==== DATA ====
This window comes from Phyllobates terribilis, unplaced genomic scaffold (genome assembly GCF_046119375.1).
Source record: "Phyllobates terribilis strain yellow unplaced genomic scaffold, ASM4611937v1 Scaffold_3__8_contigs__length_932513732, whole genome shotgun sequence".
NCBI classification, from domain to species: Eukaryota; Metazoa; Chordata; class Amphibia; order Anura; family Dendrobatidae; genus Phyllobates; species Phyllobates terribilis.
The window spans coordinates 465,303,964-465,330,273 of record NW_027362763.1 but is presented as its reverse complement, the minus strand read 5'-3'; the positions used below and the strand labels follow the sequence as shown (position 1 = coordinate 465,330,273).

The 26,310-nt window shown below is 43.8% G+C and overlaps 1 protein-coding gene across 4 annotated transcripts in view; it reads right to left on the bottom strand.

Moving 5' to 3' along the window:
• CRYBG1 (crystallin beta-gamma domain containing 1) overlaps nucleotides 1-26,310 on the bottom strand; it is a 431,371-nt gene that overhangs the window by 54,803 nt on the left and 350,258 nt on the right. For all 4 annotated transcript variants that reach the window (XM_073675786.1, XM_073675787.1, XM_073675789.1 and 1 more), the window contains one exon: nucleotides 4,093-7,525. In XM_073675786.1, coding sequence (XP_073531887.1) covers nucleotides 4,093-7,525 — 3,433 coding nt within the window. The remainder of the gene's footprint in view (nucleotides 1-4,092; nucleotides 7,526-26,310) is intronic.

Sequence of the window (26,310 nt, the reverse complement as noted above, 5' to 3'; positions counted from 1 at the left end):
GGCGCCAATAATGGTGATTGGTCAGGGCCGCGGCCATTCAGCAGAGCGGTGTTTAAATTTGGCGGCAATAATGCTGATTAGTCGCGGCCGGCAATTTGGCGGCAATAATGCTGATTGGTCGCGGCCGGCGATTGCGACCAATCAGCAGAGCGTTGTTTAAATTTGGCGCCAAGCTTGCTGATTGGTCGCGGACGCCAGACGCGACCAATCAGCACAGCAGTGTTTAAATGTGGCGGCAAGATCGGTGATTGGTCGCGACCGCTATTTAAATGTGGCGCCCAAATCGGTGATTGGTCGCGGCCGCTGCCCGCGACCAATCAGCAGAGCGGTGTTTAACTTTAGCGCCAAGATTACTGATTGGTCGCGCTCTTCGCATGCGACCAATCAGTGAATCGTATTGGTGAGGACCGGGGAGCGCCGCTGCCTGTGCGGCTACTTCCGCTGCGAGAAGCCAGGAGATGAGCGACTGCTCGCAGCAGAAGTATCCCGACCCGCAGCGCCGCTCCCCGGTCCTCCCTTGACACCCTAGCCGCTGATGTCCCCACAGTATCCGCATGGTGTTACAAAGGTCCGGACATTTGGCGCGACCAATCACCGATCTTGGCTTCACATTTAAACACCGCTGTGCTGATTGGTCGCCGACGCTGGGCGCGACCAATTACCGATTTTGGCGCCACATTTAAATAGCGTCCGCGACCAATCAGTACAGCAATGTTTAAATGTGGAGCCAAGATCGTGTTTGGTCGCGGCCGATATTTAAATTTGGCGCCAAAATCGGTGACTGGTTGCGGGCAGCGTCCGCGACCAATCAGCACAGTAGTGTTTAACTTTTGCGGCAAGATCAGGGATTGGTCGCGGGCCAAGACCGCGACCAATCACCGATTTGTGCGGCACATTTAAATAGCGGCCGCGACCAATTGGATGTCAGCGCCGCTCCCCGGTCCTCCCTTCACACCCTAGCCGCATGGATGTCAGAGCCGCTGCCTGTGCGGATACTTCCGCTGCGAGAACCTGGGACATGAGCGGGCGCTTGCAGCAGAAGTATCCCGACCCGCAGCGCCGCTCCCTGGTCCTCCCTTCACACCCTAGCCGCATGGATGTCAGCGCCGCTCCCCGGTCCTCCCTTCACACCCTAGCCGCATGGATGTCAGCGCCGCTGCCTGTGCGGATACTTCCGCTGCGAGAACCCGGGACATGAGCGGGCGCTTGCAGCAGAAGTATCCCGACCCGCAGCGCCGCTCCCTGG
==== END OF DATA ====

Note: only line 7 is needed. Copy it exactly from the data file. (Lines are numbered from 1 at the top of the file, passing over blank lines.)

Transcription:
• CRYBG1 (crystallin beta-gamma domain containing 1) overlaps nucleotides 1-26,310 on the bottom strand; it is a 431,371-nt gene that overhangs the window by 54,803 nt on the left and 350,258 nt on the right. For all 4 annotated transcript variants that reach the window (XM_073675786.1, XM_073675787.1, XM_073675789.1 and 1 more), the window contains one exon: nucleotides 4,093-7,525. In XM_073675786.1, coding sequence (XP_073531887.1) covers nucleotides 4,093-7,525 — 3,433 coding nt within the window. The remainder of the gene's footprint in view (nucleotides 1-4,092; nucleotides 7,526-26,310) is intronic.